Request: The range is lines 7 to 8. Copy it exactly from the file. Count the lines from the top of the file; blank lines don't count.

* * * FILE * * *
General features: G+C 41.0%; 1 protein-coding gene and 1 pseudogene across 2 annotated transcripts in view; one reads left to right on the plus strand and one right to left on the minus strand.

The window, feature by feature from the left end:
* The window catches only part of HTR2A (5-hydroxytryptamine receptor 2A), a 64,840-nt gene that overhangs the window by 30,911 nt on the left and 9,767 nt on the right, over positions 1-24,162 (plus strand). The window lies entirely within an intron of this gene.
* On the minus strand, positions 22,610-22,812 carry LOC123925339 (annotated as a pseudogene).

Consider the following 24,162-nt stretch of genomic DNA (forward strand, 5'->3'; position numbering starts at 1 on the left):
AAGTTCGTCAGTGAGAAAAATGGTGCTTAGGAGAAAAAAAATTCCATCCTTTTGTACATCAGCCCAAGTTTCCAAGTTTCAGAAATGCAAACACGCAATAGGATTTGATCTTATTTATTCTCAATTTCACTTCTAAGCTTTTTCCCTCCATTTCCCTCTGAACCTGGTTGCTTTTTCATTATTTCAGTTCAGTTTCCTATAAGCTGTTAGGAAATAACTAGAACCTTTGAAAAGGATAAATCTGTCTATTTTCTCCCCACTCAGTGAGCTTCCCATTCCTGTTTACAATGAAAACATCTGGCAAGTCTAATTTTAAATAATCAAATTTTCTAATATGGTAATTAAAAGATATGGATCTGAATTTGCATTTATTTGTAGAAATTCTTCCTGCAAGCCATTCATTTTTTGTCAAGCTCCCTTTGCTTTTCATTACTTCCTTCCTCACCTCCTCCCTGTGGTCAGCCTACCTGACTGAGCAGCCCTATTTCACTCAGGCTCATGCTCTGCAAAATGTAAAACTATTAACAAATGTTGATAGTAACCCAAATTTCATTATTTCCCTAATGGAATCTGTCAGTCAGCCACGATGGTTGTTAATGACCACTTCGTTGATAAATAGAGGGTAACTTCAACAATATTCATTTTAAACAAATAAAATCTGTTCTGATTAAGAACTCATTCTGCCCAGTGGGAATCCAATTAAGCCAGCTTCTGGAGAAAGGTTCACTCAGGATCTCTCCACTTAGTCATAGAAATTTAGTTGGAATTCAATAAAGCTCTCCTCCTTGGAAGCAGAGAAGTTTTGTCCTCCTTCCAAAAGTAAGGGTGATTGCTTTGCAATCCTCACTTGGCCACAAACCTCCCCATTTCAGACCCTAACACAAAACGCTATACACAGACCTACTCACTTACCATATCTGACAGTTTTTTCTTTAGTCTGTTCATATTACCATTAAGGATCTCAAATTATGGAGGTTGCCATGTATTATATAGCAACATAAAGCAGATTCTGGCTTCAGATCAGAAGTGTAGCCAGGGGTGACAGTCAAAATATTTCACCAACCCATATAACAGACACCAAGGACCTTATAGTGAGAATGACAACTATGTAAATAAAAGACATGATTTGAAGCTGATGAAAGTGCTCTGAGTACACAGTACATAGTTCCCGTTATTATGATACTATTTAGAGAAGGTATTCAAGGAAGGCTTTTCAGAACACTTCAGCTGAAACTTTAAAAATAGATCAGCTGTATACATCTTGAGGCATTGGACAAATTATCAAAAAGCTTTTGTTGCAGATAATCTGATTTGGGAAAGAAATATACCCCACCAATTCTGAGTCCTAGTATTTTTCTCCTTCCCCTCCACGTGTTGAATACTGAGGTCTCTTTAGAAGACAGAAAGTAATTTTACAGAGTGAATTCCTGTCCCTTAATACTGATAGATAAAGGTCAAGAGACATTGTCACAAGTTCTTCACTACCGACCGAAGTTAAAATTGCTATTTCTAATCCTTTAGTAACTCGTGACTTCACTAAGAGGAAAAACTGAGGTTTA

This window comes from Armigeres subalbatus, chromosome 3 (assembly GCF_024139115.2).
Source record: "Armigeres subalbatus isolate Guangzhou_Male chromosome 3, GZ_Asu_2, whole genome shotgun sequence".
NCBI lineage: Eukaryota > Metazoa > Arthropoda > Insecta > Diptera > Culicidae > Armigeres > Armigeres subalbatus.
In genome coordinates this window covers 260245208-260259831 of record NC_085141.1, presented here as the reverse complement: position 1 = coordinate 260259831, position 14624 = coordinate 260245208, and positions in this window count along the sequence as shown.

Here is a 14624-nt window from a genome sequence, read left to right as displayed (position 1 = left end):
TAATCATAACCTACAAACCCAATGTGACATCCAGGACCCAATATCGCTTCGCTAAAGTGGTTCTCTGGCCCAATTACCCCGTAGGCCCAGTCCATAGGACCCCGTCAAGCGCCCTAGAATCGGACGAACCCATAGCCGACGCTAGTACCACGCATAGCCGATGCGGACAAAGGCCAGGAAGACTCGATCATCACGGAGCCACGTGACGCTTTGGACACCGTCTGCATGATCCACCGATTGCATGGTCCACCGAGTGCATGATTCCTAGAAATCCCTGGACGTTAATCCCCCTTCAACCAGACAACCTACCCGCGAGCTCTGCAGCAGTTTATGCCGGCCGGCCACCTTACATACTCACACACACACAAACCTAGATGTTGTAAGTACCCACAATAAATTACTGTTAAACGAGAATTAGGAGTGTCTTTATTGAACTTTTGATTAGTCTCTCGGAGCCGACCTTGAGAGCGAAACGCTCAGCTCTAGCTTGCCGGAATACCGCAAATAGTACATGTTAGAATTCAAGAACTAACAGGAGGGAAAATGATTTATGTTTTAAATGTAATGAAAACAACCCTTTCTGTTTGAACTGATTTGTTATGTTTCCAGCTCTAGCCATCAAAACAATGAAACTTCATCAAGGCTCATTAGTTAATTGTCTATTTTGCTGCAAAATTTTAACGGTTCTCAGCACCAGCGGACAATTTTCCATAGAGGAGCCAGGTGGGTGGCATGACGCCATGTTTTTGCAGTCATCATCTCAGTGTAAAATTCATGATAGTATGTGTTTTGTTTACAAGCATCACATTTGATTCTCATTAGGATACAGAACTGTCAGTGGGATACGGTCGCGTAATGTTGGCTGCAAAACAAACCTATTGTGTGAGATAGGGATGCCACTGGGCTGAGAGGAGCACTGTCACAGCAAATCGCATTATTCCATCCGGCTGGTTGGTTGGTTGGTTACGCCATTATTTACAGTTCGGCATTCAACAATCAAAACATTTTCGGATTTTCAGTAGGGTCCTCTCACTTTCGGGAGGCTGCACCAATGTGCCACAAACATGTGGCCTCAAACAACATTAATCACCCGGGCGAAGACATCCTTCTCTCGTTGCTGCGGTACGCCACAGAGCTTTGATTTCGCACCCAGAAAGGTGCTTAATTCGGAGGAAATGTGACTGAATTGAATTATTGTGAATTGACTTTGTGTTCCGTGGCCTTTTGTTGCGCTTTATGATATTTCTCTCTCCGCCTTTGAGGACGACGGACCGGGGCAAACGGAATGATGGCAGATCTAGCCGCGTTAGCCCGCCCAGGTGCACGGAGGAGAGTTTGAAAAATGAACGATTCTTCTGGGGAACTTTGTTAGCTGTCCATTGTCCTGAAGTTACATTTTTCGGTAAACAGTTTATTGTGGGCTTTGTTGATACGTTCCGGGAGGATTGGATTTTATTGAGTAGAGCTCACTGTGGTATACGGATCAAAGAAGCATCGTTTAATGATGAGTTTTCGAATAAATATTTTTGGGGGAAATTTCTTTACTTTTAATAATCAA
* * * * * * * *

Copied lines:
This window comes from Armigeres subalbatus, chromosome 3 (assembly GCF_024139115.2).
Source record: "Armigeres subalbatus isolate Guangzhou_Male chromosome 3, GZ_Asu_2, whole genome shotgun sequence".